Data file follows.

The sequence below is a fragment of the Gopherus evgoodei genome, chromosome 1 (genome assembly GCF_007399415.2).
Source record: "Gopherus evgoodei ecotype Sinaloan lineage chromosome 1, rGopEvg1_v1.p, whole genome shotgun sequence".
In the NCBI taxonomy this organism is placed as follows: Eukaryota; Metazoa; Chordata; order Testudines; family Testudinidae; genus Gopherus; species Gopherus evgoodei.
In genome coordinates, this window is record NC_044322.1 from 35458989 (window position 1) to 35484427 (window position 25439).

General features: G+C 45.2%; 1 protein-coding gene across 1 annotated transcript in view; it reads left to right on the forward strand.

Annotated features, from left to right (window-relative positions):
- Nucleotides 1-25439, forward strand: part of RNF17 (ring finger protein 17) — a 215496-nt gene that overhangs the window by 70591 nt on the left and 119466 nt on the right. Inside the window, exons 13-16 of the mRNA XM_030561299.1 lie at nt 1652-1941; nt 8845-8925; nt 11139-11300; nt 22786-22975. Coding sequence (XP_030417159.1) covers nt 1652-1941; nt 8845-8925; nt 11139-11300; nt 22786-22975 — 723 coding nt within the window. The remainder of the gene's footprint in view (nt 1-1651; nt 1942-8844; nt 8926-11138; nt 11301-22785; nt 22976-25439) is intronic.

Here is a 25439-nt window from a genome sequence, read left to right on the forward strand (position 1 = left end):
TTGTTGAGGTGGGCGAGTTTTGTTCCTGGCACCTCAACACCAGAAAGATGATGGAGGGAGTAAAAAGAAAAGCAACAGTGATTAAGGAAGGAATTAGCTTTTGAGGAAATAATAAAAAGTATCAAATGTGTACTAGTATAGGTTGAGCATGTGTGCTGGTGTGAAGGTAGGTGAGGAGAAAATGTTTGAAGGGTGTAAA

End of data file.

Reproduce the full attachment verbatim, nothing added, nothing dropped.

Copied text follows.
The sequence below is a fragment of the Gopherus evgoodei genome, chromosome 1 (genome assembly GCF_007399415.2).
Source record: "Gopherus evgoodei ecotype Sinaloan lineage chromosome 1, rGopEvg1_v1.p, whole genome shotgun sequence".
In the NCBI taxonomy this organism is placed as follows: Eukaryota; Metazoa; Chordata; order Testudines; family Testudinidae; genus Gopherus; species Gopherus evgoodei.
In genome coordinates, this window is record NC_044322.1 from 35458989 (window position 1) to 35484427 (window position 25439).

General features: G+C 45.2%; 1 protein-coding gene across 1 annotated transcript in view; it reads left to right on the forward strand.

Annotated features, from left to right (window-relative positions):
- Nucleotides 1-25439, forward strand: part of RNF17 (ring finger protein 17) — a 215496-nt gene that overhangs the window by 70591 nt on the left and 119466 nt on the right. Inside the window, exons 13-16 of the mRNA XM_030561299.1 lie at nt 1652-1941; nt 8845-8925; nt 11139-11300; nt 22786-22975. Coding sequence (XP_030417159.1) covers nt 1652-1941; nt 8845-8925; nt 11139-11300; nt 22786-22975 — 723 coding nt within the window. The remainder of the gene's footprint in view (nt 1-1651; nt 1942-8844; nt 8926-11138; nt 11301-22785; nt 22976-25439) is intronic.

Here is a 25439-nt window from a genome sequence, read left to right on the forward strand (position 1 = left end):
TTGTTGAGGTGGGCGAGTTTTGTTCCTGGCACCTCAACACCAGAAAGATGATGGAGGGAGTAAAAAGAAAAGCAACAGTGATTAAGGAAGGAATTAGCTTTTGAGGAAATAATAAAAAGTATCAAATGTGTACTAGTATAGGTTGAGCATGTGTGCTGGTGTGAAGGTAGGTGAGGAGAAAATGTTTGAAGGGTGTAAA